## Support Vector Machines for Pattern ClassificationSupport vector machines (SVMs), were originally formulated for two-class classification problems, and have been accepted as a powerful tool for developing pattern classification and function approximations systems. This book provides a unique perspective of the state of the art in SVMs by taking the only approach that focuses on classification rather than covering the theoretical aspects. The book clarifies the characteristics of two-class SVMs through their extensive analysis, presents various useful architectures for multiclass classification and function approximation problems, and discusses kernel methods for improving generalization ability of conventional neural networks and fuzzy systems. Ample illustrations, examples and computer experiments are included to help readers understand the new ideas and their usefulness. This book supplies a comprehensive resource for the use of SVMs in pattern classification and will be invaluable reading for researchers, developers & students in academia and industry. |

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### Contents

Introduction | 3 |

112 Decision Functions for Multiclass Problems | 5 |

12 Determination of Decision Functions | 10 |

13 Data Sets Used in the Book | 11 |

TwoClass Support Vector Machines | 15 |

22 L1 SoftMargin Support Vector Machines | 22 |

23 Mapping to a HighDimensional Space | 25 |

232 Kernels | 27 |

552 PrimalDual InteriorPoint Methods for Quadratic Programming | 171 |

553 Performance Evaluation | 173 |

56 Steepest Ascent Methods | 178 |

562 Sequential Minimal Optimization | 182 |

563 Training of L2 SoftMargin Support Vector Machines | 184 |

564 Performance Evaluation | 185 |

57 Training of Linear Programming Support Vector Machines | 186 |

572 Training by Decomposition | 188 |

233 Normalizing Kernels | 30 |

234 Properties of Mapping Functions Associated with Kernels | 31 |

235 Implicit Bias Terms | 33 |

24 L2 SoftMargin Support Vector Machines | 37 |

25 Advantages and Disadvantages | 39 |

252 Disadvantages | 40 |

261 Hessian Matrix | 41 |

262 Dependence of Solutions on C | 42 |

263 Equivalence of L1 and L2 Support Vector Machines | 47 |

264 Nonunique Solutions | 50 |

265 Reducing the Number of Support Vectors | 58 |

266 Degenerate Solutions | 61 |

267 Duplicate Copies of Data | 63 |

268 Imbalanced Data | 65 |

27 Class Boundaries for Different Kernels | 70 |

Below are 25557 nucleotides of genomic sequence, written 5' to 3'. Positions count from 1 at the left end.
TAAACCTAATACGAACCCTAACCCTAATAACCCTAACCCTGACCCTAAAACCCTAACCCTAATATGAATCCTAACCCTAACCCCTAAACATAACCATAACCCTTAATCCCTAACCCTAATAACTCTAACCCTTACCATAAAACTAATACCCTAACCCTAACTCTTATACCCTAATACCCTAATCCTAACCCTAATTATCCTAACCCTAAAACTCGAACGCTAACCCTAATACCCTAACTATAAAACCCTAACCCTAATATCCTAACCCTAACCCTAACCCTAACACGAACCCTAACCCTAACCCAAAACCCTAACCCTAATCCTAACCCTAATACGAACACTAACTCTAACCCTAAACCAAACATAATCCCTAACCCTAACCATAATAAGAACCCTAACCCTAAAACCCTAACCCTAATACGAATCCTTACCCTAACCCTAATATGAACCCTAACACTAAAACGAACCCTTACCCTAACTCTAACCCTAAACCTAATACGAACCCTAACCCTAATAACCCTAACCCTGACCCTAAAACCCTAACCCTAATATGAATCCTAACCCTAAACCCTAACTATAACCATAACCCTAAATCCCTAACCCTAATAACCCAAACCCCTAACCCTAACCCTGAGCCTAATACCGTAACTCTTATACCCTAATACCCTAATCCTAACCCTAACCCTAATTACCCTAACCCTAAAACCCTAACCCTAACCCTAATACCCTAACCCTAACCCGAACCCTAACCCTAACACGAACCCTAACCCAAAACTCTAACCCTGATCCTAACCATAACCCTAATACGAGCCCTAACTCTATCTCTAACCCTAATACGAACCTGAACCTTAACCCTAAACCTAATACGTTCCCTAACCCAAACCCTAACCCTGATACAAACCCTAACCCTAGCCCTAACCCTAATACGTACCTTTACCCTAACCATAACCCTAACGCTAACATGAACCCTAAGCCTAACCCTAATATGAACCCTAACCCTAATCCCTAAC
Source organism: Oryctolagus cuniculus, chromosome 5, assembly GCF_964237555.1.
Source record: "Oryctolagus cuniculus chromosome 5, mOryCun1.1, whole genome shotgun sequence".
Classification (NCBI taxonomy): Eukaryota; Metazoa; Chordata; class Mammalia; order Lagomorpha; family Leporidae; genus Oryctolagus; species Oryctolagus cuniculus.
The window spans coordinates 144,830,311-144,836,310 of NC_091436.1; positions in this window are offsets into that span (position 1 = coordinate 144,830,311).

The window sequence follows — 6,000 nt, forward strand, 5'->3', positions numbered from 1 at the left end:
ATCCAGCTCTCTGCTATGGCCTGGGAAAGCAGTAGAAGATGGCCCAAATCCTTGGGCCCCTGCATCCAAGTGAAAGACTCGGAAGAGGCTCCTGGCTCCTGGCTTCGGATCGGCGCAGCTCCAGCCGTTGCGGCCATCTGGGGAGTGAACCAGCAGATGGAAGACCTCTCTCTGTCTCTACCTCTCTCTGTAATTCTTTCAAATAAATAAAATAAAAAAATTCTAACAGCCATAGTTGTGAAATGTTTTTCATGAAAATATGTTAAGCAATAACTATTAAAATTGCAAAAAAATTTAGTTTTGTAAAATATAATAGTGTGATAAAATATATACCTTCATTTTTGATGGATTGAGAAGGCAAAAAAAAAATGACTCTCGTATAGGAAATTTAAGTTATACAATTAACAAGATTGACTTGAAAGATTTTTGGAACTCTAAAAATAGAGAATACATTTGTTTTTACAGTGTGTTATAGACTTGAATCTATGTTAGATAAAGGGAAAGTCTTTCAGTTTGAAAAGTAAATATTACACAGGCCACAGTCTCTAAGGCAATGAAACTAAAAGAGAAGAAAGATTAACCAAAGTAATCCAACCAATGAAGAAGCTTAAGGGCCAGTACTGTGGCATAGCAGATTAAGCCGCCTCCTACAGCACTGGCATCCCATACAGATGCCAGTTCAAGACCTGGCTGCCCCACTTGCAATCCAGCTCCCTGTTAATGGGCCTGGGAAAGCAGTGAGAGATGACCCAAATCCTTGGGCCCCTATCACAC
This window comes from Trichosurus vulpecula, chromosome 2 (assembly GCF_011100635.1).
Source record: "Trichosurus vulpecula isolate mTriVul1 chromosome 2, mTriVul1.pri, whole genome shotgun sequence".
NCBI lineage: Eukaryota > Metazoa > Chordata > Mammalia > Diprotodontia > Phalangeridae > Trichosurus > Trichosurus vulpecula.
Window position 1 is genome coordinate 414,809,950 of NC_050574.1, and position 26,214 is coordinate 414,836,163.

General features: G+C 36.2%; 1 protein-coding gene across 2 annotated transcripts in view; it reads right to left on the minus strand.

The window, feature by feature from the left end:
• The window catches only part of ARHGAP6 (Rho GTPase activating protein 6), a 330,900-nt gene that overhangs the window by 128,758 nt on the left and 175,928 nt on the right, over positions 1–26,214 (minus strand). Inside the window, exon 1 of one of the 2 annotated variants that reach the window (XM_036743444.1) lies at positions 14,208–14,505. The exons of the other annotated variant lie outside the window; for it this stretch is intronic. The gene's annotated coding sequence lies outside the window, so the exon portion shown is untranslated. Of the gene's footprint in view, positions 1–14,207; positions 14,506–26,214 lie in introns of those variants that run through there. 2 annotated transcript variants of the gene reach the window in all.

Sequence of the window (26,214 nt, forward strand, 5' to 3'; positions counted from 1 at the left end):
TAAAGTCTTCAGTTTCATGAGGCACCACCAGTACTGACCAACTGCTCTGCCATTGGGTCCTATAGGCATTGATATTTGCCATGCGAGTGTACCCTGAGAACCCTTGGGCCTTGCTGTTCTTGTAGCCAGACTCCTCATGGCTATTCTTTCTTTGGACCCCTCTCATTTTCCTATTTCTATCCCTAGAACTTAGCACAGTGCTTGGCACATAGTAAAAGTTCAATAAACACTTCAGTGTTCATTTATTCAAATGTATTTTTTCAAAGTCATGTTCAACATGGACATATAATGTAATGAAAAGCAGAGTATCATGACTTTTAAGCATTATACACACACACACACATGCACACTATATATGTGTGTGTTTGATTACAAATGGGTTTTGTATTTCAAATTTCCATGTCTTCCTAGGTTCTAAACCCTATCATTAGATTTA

28 Developing Classifiers | 72 |

281 Model Selection | 73 |

283 Sophistication of Model Selection | 77 |

Multiclass Support Vector Machines | 83 |

31 OneagainstAll Support Vector Machines | 84 |

312 Fuzzy Support Vector Machines | 85 |

313 Equivalence of Fuzzy Support Vector Machines and Support Vector Machines with Continuous Decision Functions | 89 |

314 DecisionTreeBased Support Vector Machines | 91 |

32 Pairwise Support Vector Machines | 96 |

322 Fuzzy Support Vector Machines Architecture | 97 |

323 Performance Comparison of Fuzzy Support Vector Machines | 98 |

324 ClusterBased Support Vector Machines | 101 |

325 DecisionTreeBased Support Vector Machines | 102 |

326 Pairwise Classification with Correcting Classifiers | 112 |

33 ErrorCorrecting Output Codes | 113 |

331 Output Coding by ErrorCorrecting Codes | 114 |

333 Equivalence of ECOC with Membership Functions | 115 |

334 Performance Evaluation | 116 |

34 AllatOnce Support Vector Machines | 118 |

342 Sophisticated Architecture | 120 |

35 Comparisons of Architectures | 122 |

352 Pairwise Support Vector Machines | 123 |

354 AllatOnce Support Vector Machines | 124 |

356 Training Time Comparison | 127 |

Variants of Support Vector Machines | 129 |

412 OneagainstAll Least Squares Support Vector Machines | 132 |

413 Pairwise Least Squares Support Vector Machines | 133 |

414 AllatOnce Least Squares Support Vector Machines | 134 |

415 Performance Comparison | 136 |

42 Linear Programming Support Vector Machines | 140 |

422 Performance Evaluation | 143 |

43 Incremental Training | 146 |

44 Robust Support Vector Machines | 149 |